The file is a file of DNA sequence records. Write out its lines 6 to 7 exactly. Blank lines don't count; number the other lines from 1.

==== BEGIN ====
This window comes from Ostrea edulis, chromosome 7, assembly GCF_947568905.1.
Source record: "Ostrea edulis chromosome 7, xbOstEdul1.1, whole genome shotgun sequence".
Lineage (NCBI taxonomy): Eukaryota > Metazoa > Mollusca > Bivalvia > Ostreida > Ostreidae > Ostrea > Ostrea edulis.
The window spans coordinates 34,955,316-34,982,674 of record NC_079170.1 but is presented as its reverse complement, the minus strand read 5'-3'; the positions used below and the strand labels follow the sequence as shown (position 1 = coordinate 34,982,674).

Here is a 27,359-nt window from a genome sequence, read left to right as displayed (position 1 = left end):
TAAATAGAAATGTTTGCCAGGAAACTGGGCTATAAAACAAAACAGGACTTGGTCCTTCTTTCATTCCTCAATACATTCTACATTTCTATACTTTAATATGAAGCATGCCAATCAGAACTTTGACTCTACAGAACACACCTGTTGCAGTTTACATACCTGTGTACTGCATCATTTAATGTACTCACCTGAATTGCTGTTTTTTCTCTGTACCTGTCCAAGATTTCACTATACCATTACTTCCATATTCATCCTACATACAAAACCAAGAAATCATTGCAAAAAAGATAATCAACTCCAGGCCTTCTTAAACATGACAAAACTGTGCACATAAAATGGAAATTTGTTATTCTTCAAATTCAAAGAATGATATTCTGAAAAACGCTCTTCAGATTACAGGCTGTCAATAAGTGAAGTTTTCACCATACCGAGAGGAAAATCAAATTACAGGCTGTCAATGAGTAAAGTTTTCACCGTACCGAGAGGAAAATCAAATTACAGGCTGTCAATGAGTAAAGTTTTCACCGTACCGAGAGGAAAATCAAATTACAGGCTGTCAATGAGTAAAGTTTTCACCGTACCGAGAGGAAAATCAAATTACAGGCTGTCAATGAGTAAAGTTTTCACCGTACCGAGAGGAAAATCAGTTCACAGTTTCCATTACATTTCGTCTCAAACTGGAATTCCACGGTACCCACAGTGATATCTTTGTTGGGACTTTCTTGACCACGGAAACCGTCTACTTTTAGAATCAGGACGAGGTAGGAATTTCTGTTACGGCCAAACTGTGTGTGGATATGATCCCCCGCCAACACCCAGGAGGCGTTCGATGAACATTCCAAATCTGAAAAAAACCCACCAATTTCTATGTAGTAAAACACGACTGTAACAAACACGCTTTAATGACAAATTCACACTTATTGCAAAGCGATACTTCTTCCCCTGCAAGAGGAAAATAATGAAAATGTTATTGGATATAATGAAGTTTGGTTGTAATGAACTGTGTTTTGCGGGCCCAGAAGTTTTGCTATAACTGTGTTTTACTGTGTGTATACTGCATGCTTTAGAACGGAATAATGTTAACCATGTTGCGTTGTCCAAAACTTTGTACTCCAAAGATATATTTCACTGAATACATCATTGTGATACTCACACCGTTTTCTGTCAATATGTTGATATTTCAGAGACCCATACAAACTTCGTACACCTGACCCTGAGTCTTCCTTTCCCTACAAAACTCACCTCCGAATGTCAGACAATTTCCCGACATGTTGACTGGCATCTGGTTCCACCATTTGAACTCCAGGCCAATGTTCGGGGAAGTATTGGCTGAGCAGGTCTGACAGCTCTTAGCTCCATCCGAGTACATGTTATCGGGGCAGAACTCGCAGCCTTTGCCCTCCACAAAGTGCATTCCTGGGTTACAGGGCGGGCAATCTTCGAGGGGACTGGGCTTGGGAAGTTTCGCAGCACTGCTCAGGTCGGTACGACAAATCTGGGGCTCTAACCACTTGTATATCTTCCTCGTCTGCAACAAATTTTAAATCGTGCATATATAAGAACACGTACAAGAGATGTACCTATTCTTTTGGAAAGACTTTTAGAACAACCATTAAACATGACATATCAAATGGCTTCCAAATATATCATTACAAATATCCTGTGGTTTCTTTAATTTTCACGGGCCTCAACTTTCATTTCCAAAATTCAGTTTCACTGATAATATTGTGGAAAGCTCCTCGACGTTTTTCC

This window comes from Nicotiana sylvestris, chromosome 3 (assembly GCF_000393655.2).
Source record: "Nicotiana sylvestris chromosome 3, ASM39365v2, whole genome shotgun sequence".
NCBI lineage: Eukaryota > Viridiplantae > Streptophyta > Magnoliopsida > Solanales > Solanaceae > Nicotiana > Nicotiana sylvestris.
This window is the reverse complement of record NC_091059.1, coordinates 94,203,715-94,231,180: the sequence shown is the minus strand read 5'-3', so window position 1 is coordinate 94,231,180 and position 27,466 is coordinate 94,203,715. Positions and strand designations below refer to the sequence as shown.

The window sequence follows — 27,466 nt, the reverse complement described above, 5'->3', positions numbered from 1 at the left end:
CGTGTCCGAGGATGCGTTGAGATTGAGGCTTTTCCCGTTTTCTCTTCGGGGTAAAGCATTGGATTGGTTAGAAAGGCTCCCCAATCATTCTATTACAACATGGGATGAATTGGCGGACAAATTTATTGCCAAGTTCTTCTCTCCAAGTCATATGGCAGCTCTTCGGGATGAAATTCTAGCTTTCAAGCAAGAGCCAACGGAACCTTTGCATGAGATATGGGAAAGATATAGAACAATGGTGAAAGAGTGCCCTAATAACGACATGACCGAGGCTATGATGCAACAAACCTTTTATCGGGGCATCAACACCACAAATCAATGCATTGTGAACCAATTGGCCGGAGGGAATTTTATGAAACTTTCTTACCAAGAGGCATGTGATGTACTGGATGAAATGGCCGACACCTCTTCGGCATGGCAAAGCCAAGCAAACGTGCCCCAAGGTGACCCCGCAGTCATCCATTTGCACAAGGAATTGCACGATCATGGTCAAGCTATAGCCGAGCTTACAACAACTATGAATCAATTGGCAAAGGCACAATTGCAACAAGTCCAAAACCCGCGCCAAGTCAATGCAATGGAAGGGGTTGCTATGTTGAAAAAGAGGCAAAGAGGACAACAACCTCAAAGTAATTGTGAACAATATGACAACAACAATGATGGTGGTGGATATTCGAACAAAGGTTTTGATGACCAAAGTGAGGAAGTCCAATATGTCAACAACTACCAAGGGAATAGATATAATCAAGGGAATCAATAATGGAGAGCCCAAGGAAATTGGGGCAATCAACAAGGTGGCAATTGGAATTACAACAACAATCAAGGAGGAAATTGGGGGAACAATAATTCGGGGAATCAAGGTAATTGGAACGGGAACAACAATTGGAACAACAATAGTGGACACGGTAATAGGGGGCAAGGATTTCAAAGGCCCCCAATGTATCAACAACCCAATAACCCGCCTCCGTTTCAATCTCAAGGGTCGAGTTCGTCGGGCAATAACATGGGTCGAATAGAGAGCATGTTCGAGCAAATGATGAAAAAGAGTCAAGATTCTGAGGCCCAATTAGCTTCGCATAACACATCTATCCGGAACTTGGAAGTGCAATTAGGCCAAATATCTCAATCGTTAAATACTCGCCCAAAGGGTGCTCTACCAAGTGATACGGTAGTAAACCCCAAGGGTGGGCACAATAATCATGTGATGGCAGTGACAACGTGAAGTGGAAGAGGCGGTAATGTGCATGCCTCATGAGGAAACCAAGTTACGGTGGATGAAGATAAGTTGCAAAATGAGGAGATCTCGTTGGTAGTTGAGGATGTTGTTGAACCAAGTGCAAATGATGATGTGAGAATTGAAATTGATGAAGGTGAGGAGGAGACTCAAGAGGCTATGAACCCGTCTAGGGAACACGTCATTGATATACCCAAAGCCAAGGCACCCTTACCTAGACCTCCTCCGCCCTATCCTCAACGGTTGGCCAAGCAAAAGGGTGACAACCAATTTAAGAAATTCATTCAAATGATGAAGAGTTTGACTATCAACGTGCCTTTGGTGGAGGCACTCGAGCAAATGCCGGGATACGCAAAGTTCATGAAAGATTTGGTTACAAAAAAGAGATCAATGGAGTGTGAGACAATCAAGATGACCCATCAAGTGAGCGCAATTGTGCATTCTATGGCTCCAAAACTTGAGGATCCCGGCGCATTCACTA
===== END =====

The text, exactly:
TAAATAGAAATGTTTGCCAGGAAACTGGGCTATAAAACAAAACAGGACTTGGTCCTTCTTTCATTCCTCAATACATTCTACATTTCTATACTTTAATATGAAGCATGCCAATCAGAACTTTGACTCTACAGAACACACCTGTTGCAGTTTACATACCTGTGTACTGCATCATTTAATGTACTCACCTGAATTGCTGTTTTTTCTCTGTACCTGTCCAAGATTTCACTATACCATTACTTCCATATTCATCCTACATACAAAACCAAGAAATCATTGCAAAAAAGATAATCAACTCCAGGCCTTCTTAAACATGACAAAACTGTGCACATAAAATGGAAATTTGTTATTCTTCAAATTCAAAGAATGATATTCTGAAAAACGCTCTTCAGATTACAGGCTGTCAATAAGTGAAGTTTTCACCATACCGAGAGGAAAATCAAATTACAGGCTGTCAATGAGTAAAGTTTTCACCGTACCGAGAGGAAAATCAAATTACAGGCTGTCAATGAGTAAAGTTTTCACCGTACCGAGAGGAAAATCAAATTACAGGCTGTCAATGAGTAAAGTTTTCACCGTACCGAGAGGAAAATCAAATTACAGGCTGTCAATGAGTAAAGTTTTCACCGTACCGAGAGGAAAATCAGTTCACAGTTTCCATTACATTTCGTCTCAAACTGGAATTCCACGGTACCCACAGTGATATCTTTGTTGGGACTTTCTTGACCACGGAAACCGTCTACTTTTAGAATCAGGACGAGGTAGGAATTTCTGTTACGGCCAAACTGTGTGTGGATATGATCCCCCGCCAACACCCAGGAGGCGTTCGATGAACATTCCAAATCTGAAAAAAACCCACCAATTTCTATGTAGTAAAACACGACTGTAACAAACACGCTTTAATGACAAATTCACACTTATTGCAAAGCGATACTTCTTCCCCTGCAAGAGGAAAATAATGAAAATGTTATTGGATATAATGAAGTTTGGTTGTAATGAACTGTGTTTTGCGGGCCCAGAAGTTTTGCTATAACTGTGTTTTACTGTGTGTATACTGCATGCTTTAGAACGGAATAATGTTAACCATGTTGCGTTGTCCAAAACTTTGTACTCCAAAGATATATTTCACTGAATACATCATTGTGATACTCACACCGTTTTCTGTCAATATGTTGATATTTCAGAGACCCATACAAACTTCGTACACCTGACCCTGAGTCTTCCTTTCCCTACAAAACTCACCTCCGAATGTCAGACAATTTCCCGACATGTTGACTGGCATCTGGTTCCACCATTTGAACTCCAGGCCAATGTTCGGGGAAGTATTGGCTGAGCAGGTCTGACAGCTCTTAGCTCCATCCGAGTACATGTTATCGGGGCAGAACTCGCAGCCTTTGCCCTCCACAAAGTGCATTCCTGGGTTACAGGGCGGGCAATCTTCGAGGGGACTGGGCTTGGGAAGTTTCGCAGCACTGCTCAGGTCGGTACGACAAATCTGGGGCTCTAACCACTTGTATATCTTCCTCGTCTGCAACAAATTTTAAATCGTGCATATATAAGAACACGTACAAGAGATGTACCTATTCTTTTGGAAAGACTTTTAGAACAACCATTAAACATGACATATCAAATGGCTTCCAAATATATCATTACAAATATCCTGTGGTTTCTTTAATTTTCACGGGCCTCAACTTTCATTTCCAAAATTCAGTTTCACTGATAATATTGTGGAAAGCTCCTCGACGTTTTTCC

This window comes from Nicotiana sylvestris, chromosome 3 (assembly GCF_000393655.2).